The etiology of the Wimbum people in the Western Grassfields of Cameroon is described through an examination of the way in which the meanings of key concepts, used to interpret and explain illness and other forms of misfortune, are continually being produced and reproduced in the praxis of everyday communication. During the course of numerous dialogues, witchcraft, a highly ambivalent force, gradually emerges as the prime mover. As destructive cannibals or respectable elders the witches are the ultimate cause of all significant illness, misfortune and death, and as diviners they are also the ultimate judges who apportion moral responsibility. Even the ancestors and the traditional gods turn out to be fronts behind which the witches hide their activities. The study is on three levels: a medical anthropological exploration of explanations of illness and misfortune; a detailed ethnography of traditional African cosmology and witchcraft; and an examination of recent theoretical issues in anthropology such as the nature of ethnographic fieldwork and the possibility of dialogical or postmodern ethnography.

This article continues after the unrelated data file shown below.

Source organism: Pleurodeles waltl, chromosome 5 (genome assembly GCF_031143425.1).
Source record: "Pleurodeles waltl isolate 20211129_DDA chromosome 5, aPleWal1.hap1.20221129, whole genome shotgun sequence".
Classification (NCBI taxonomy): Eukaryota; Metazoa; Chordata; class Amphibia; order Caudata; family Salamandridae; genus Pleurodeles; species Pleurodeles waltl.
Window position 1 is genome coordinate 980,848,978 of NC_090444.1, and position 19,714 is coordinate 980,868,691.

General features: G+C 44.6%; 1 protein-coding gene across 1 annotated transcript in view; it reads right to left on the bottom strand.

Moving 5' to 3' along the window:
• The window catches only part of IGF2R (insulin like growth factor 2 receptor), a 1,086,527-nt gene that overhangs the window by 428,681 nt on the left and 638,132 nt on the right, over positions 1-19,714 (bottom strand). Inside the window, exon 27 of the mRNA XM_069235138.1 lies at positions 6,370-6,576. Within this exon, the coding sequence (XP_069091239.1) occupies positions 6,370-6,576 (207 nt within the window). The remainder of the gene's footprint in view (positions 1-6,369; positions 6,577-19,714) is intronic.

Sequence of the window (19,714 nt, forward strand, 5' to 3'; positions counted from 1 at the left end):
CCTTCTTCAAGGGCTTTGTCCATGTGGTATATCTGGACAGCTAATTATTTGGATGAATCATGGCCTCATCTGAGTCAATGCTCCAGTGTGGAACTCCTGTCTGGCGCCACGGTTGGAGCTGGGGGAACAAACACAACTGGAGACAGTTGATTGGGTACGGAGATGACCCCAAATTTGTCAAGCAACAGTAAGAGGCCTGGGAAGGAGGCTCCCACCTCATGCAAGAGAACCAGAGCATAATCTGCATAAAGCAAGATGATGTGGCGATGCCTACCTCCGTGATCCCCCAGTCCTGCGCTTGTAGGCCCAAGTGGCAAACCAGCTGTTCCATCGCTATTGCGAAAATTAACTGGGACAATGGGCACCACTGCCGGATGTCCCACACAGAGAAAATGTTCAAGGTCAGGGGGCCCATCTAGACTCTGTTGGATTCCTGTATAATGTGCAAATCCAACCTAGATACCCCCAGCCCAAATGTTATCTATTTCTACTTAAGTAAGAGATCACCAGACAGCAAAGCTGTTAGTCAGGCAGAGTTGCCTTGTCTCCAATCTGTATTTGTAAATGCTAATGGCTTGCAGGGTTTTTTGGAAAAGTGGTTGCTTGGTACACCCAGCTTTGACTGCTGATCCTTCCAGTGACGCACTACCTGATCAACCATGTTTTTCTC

'Robert Pool's completely honest revelation of his interviews and his attempts to make sense of them are a welcome and encouraging illustration of how fieldwork is usually conducted, what kind of data we are collecting, and how meaning is produced from it. It is not just a theoretical contribution, but also an excellent book to read before or after going into the field.' Folk: Journal of the Danish Ethnographic Sociey ' Written in accessible and highly readable English, this substantial book should become a popular text in courses in anthropology, comparative religion and medical systems, and cross-cultural studies. Pool demonstrates in ways that immediately engage the reader how understanding and knowledge are never "finally" determined once and for all, but are continually being defined and redefined by informants and ethnographers, in dialogical process. [...] This book contributes importantly to the development of conceptual frameworks for investigating and anaysing topics that neither seek "final" conclusive statements about indigenous etiologies nor seek to generalise from an ethnographer's experience of one village in one society to the rest of Africa. [...] This book is exemplary in its demonstration of the anthropologist at work - his use of participant observation methods in the field and evocation of creative tensions between data gathering and interpretation in the struggle to produce texts "talking about" everyday knowledges - and should be widely read by academic and students across several disciplines concerned with analysis of "the Other".' African Studies Review and Newsletter "... an exciting and innovative book on several levels. ...There is an honesty, clarity and lack of cultural superiority about the book and about Pool himself which is wholly refreshing" Social Anthropology "This book can be a valuable tool for use in teaching interviewing techniques, for discussing the role of language use in fieldwork, and for considering current issues in ethnographic research." Medical Anthropological Quarterly